Hypothesis: "Hmm wonder how these MiFare RFID things work?"
Process: Take them apart
New Hypothesis: "You think there are any vulnerabilities in this thing?"
Process: Holy crap these things are as secure as my credit card data at the grocery store.

What I really want to point out here is that given time it can be broken. I have heard on multiple times from Vednors, Programmers, Engineers - our "insert name" can't be hacked, broken or abused for nefarious purposes.

Well boys and girls (equal opportunity) you are wrong!

Lesson to take away from this. Don't rest on your laurels (I am in Athens, Greece - seemed like a good phrase). Keep innovating - while today it looks like it can't be broken, tomorrow some kid might try to put it in the microwave.

Introducing: Were I taking this seriously...

So in an effort to separate the wheat from the chaff I decided to spin off my InfoSec thoughts from my wanderings and exploration of the world.

My initial plan for this little corner of writing will be for me to discuss things about Information Security that crop up on a daily basis. Let's say this is going to be about "iron sharpening iron."

I am also planning on using this space to dump bits and pieces of wisdom I might learn along the way to being the best InfoSec manager in the world (this is humor - I am sure I will provide more than enough reasons to flame as this goes along. Please learn to see my sarcasm before we get to far into things.)

I am not a super h@x0r - I have never claimed to be. I am not a Bruce Schiener or a Richard Bejtlich, or even a Dan Kaminsky (although I do work with him).

I am a former network engineer who always had a belief that security should be included in everything you built. I blame this on my own misspent youth. My father watched me blow my eyebrows off more than once doing stupid things. After awhile of doing destructive things that might hurt you, suddenly security (protection of self) became important.

I started college as a Sociology Major (people are interesting) - then changed to Mechanical Engineering (I am going to build robots) - a quick stint in Biology: Marine Biology (I read Lilly - one of his pals was Timothy Leary). I had a car accident and things changed - I ended up in Computer Science and did well. I had a computer from the age of 9 on so it made some sense (thanks to mom and dad on that one).

I enjoyed computers - introduced some neat ideas to the use of computers and biology at my university (if I had known that there would be a field to spring up years later called BioInformatics I might have stayed in that) and then bounced to Colorado to be a ski bum.

My diverse course of study has provided me with different ways of looking at things. Those in the security industry realize that having alternate viewpoints will help you figure out where the next bad thing is coming from.

As a side, there was a post in the last month about the way InfoSec people think. Is it learned or is it innate knowledge? See Bruce's thoughts at link. You can see one rebuttal at link.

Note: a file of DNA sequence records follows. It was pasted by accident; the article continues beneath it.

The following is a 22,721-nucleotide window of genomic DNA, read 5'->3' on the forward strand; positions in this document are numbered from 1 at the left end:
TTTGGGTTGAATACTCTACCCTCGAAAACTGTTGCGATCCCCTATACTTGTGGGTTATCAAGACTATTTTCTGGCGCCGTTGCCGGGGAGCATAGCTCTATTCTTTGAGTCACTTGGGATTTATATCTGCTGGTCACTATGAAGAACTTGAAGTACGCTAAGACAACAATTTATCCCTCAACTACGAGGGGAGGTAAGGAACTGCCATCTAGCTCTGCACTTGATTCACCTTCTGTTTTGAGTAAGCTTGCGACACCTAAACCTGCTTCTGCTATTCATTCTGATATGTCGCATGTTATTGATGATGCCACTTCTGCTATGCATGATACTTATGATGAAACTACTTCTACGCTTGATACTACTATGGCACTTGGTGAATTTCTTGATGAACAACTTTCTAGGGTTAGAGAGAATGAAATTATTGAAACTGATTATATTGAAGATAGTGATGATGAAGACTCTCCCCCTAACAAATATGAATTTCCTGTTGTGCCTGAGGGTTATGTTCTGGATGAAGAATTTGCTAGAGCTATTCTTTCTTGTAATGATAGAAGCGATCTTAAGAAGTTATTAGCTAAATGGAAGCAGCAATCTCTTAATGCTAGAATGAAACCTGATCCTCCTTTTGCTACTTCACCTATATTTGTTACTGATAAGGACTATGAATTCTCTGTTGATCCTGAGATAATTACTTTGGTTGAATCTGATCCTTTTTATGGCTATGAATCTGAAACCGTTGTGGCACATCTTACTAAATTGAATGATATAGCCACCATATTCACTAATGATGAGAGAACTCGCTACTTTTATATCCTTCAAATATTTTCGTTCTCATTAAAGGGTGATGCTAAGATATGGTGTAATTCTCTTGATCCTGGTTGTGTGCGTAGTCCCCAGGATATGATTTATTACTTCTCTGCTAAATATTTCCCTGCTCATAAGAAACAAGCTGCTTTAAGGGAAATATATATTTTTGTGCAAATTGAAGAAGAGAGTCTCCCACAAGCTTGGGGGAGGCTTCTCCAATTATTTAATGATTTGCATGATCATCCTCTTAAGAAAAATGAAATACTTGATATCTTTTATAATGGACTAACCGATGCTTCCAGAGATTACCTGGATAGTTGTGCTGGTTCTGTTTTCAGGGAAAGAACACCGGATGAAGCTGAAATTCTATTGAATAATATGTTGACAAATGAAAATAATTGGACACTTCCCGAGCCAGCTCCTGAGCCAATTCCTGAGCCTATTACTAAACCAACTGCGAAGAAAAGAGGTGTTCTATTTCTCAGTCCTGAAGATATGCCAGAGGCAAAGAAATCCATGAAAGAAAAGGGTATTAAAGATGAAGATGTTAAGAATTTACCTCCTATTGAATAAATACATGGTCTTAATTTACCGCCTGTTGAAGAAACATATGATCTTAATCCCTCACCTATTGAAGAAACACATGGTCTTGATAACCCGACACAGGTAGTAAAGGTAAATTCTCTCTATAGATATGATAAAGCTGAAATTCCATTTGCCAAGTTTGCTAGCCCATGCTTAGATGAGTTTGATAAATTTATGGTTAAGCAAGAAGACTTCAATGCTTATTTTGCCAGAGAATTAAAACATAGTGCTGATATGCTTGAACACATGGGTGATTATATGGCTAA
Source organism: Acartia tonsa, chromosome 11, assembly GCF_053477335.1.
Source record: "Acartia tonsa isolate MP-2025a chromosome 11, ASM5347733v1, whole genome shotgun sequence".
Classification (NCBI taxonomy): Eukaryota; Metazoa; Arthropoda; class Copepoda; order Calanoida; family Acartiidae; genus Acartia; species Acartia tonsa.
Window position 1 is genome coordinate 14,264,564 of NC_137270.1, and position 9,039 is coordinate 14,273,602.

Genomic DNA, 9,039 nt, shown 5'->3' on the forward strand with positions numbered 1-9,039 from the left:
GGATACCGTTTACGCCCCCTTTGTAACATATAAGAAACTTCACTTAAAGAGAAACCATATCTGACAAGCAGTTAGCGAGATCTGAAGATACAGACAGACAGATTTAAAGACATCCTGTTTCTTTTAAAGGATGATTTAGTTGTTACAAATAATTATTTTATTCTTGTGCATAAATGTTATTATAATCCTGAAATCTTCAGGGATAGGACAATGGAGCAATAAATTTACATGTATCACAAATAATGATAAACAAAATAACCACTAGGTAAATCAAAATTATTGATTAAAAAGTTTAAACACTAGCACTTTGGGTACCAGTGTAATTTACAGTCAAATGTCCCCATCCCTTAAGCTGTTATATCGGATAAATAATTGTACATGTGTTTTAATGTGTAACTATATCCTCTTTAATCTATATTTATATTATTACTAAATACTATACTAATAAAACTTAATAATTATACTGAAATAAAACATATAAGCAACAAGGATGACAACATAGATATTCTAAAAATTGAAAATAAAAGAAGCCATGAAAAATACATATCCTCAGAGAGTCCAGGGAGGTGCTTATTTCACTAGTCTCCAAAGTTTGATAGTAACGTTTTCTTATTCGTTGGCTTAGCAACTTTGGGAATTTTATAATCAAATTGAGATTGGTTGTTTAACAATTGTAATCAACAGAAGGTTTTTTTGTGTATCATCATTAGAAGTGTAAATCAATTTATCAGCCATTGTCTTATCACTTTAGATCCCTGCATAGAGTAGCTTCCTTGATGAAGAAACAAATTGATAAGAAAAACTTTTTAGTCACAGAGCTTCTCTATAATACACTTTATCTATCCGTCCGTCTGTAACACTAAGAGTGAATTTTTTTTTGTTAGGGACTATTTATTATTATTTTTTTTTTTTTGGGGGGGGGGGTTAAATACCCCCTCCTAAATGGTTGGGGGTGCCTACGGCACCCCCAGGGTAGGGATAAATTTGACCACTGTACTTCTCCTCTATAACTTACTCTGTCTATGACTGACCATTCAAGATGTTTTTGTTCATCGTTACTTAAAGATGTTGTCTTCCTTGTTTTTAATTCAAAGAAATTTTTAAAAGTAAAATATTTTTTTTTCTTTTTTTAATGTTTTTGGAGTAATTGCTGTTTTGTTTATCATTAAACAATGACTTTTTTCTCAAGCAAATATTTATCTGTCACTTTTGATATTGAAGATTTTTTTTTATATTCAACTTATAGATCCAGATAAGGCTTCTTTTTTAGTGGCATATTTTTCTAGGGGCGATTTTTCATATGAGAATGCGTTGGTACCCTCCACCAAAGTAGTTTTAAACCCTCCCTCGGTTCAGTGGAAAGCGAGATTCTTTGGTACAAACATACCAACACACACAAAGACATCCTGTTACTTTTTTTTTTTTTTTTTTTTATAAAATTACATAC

Sorry Bruce - I am going to lean towards the learned ability. Proper scientific method at use here:

1) Define the question (how would i break this web application? steal this car? compromise this RFID tag?)
2) Gather information and resources (Google, Secunia, milw0rm, RFID)
3) Form Hypothesis (hmm if I add a ' there will things go awry?)
4) Perform experiment and collect data (well look at that - the database just dumped)
5) Analyze data (oh looks like someone has been keeping credit card data)
6) Interpret data and draw conclusions that serve as starting point for next hypothesis (does everyone using Joomla have Remote File Inclusion Vulnerabilities?)
7) Publish results (Google, Secunia, milw0rm, RFID)
8) Retest (here come the script kiddies)

So while I might agree that InfoSec people are a little different (if you don't agree you have missed oh every Defcon since the dawn of time) - I am not going to agree that they go at things differently than the next guy. InfoSec professionals just come up with better hypothesis to test.

Well that's enough for a solid introduction. I will be adding more as I go along. Here's a brief snippit of where I will be over the next couple of weeks:

"Next I am in Amsterdam all week for Blackhat Europe. The first couple of days I will be in class learning Reverse Engineering: Application in Malicious Code Analysis. I am really looking forward to the class. It should be interesting and allow me to be more successful in my on reverse engineering assignments. I wrap that up and zip back to the States on the 29th.

I will be in Seattle for a week (time to practice being a manager) then I am off to San Francisco for RSA. There I will get to practice my new Director skills as I begin the process of moving IOActive forward in their information security offerings (glamorous words for me being a sales guy for a week). I will also be there as a technical resource to help the real sales people discuss what we can do as a resource for an organization. I am really excited about this. I have begun to make some new contacts and I am really looking forward to increasing the range of discussions and add my own input to the security community.

After that long week I will be back in Seattle reviewing what I learned at RSA and preparing for a trip back to Germany. If you don't follow me on Dopplr let me know and I will add you. My travel schedule is crazy...."

Hope to meet you and see your comments in the future.